"In order for the State of Israel to continue to preserve the leadership role we have reached in the world of high-tech over the last 50 years, it must act in several ways: constant investment in education and the training of human capital, encouraging investors through taxation, and government support for startup companies through grants and investments. And in addition, because of the need to appeal to a large market, there is a necessity that the political situation should be stable and comfortable in a way that allows for investment and activity of global organizations in Israel," Kissos-Hertzog stressed.
In the first meeting, Dr. Revital Mandil-Levin asked Cohen to share with her the difficulties he had as an entrepreneur in the early days of CyberArk. Cohen, who has been working as a high-tech entrepreneur for nearly three decades and has already founded five companies, said he experienced quite a few difficulties. "The process of building a company is full of endless failures," he explained at the meeting. "One of the interesting stories is that at the end of 2001 we were running on fumes in terms of money and we finally reached a memorandum of understanding with the European arm of the SoftBank fund, which decided to invest in CyberArk.
"The day we were supposed to sign the deal was September 11, 2001, the day the Twin Towers fell. Of course, nothing was signed. I found myself in a situation where I could hardly pay salaries and I didn't know what to do. Luckily, somehow we survived. We really were running on fumes, but we were able to survive and raise money a few months later. But it was a tremendous crisis."
Mandil-Levin: Is the rumor true that this whole thing called CyberArk started because of a love letter?
“At the beginning of my military service," Cohen explained, "I wrote a love letter to a female soldier and one day I found out that all the soldiers in the unit had a copy of that letter. I was shocked. I tried to find out how it happened - and I found out that one of the soldiers in the unit broke into the army's main computer, prying into what I was doing, just because he was interested, found this letter and printed a copy for all the soldiers. So I said to myself: 'Wait, if I, as the person in charge of the software infrastructure and information security in the largest computer center in Israel, which is supposed to be the most secure, can't trust the network to protect this love letter, then how can we trust all the different views of information security?
"I was looking for another solution and I only discovered it a few years later, when I had the idea to build a 'safe' for information, which secures it at the highest level, regardless of the general security level of the network. That's where CyberArk started."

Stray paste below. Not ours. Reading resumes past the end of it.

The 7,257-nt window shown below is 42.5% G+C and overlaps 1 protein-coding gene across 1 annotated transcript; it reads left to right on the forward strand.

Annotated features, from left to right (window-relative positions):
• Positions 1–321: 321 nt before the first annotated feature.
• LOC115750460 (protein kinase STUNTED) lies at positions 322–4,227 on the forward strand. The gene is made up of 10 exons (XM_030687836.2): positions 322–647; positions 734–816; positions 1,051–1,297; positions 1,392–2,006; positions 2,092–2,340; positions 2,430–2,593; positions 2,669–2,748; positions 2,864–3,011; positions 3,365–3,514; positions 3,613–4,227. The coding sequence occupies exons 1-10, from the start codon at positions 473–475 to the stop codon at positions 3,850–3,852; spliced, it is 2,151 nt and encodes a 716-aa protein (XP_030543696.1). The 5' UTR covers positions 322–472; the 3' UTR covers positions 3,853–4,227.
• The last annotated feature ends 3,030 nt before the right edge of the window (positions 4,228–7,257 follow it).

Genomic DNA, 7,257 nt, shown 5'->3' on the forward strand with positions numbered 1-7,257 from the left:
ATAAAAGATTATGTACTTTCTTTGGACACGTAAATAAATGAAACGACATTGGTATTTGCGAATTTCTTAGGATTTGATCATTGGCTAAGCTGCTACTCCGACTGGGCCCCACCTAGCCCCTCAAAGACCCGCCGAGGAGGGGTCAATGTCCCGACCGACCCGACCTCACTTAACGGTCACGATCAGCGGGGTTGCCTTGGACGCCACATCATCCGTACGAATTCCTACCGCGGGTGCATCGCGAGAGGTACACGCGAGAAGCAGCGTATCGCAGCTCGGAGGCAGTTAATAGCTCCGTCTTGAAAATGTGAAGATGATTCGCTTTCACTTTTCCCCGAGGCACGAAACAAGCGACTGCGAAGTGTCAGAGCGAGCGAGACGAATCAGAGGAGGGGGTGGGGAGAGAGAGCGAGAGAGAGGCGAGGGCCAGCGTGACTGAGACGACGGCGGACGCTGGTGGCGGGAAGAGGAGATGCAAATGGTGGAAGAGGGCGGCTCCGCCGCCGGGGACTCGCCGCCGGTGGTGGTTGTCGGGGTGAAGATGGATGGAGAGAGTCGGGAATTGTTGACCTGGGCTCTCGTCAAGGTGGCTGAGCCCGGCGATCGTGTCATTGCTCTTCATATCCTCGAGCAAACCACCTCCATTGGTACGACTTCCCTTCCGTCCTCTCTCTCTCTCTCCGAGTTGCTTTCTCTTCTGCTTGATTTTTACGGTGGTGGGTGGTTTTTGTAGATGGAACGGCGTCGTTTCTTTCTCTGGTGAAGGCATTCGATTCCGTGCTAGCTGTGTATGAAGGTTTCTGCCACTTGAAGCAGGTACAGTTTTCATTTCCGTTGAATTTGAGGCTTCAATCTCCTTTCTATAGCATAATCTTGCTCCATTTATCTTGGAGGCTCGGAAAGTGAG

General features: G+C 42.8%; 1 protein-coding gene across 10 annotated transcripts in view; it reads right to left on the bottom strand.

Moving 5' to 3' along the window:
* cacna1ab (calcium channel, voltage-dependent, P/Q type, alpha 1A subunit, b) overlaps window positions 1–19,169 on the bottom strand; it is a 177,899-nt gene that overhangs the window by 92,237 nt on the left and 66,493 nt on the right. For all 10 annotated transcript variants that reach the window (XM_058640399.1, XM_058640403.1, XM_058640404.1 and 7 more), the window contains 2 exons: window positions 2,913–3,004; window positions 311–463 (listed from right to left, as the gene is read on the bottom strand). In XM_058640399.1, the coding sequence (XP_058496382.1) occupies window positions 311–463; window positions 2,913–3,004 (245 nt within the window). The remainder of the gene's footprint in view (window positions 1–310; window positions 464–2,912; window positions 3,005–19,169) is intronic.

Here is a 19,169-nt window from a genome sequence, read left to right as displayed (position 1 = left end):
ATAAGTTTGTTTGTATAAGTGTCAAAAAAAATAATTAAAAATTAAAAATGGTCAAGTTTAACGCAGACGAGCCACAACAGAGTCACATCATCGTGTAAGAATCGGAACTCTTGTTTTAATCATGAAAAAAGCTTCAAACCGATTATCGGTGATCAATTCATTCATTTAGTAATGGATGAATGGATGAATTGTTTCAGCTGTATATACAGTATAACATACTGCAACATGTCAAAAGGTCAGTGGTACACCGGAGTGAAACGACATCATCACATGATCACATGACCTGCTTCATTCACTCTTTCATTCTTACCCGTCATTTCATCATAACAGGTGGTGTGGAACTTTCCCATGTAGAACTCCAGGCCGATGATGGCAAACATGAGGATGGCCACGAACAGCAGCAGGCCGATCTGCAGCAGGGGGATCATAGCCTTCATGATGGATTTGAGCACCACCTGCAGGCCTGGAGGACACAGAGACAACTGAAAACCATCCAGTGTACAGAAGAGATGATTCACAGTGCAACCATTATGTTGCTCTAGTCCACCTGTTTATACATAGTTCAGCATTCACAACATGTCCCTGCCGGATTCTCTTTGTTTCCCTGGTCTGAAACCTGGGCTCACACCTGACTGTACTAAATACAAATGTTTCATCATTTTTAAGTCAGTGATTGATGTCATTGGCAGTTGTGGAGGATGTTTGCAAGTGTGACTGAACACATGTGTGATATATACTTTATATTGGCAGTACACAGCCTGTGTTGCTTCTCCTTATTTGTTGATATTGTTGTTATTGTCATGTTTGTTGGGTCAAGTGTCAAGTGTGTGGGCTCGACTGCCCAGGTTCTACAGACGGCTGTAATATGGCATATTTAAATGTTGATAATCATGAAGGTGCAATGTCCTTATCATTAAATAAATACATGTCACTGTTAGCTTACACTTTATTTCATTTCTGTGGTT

"Our origin story is less romantic," admitted Dr. Mandil-Levin. "Nanocarry is developing a platform of engineered nanoparticles to deliver biological drugs to the brain and treat diseases of the central nervous system. Our first drug is designed to treat brain metastases of breast cancer. This is because there are currently very effective biological drugs for breast cancer, but there is no solution when the cancer reaches the brain - and this is a big medical problem. This is exactly what we are coming to solve."
As a serial entrepreneur, Cohen has founded five companies to date, the first and most important of which is CyberArk, which he founded with Udi Mokady. Cohen led the company for 15 years, first as CEO for six years and then as chairman. CyberArk currently employs approximately 3,000 people worldwide and is traded at a value of $6 billion. "It has truly become an amazing Israeli company," Cohen told Dr. Mandil-Levin. "Today I am the founder and CEO of a new fintech cyber company called nsKnox, which prevents the theft of money from organizations. Instead of saving data, we save money; We prevent embezzlement, fraud and cyber-attacks aimed at stealing money."
According to Cohen: "In the beginning at CyberArk, it was very difficult to generate sales, and every time I had to make excuses to the investors, to the board - why deals are not closed, etc. And suddenly we closed an amazing deal with the Federal Reserve. Wow, was I happy. I told the board members over and over again about the deal. And right on the day of the board of directors meeting, the saleswoman tells me: 'The Fed has decided to return the product. It says the product is not good.' I made a decision on the spot that I'm not telling them right now. I told her, 'Get out of the room. We'll talk after the board meeting.' I really didn't tell and the happy ending is that after the meeting we talked with the client, we convinced them to give us another chance. In the end, the bank decided to use the product and become a real customer."
You can watch the full exchange (In Hebrew) in the video above.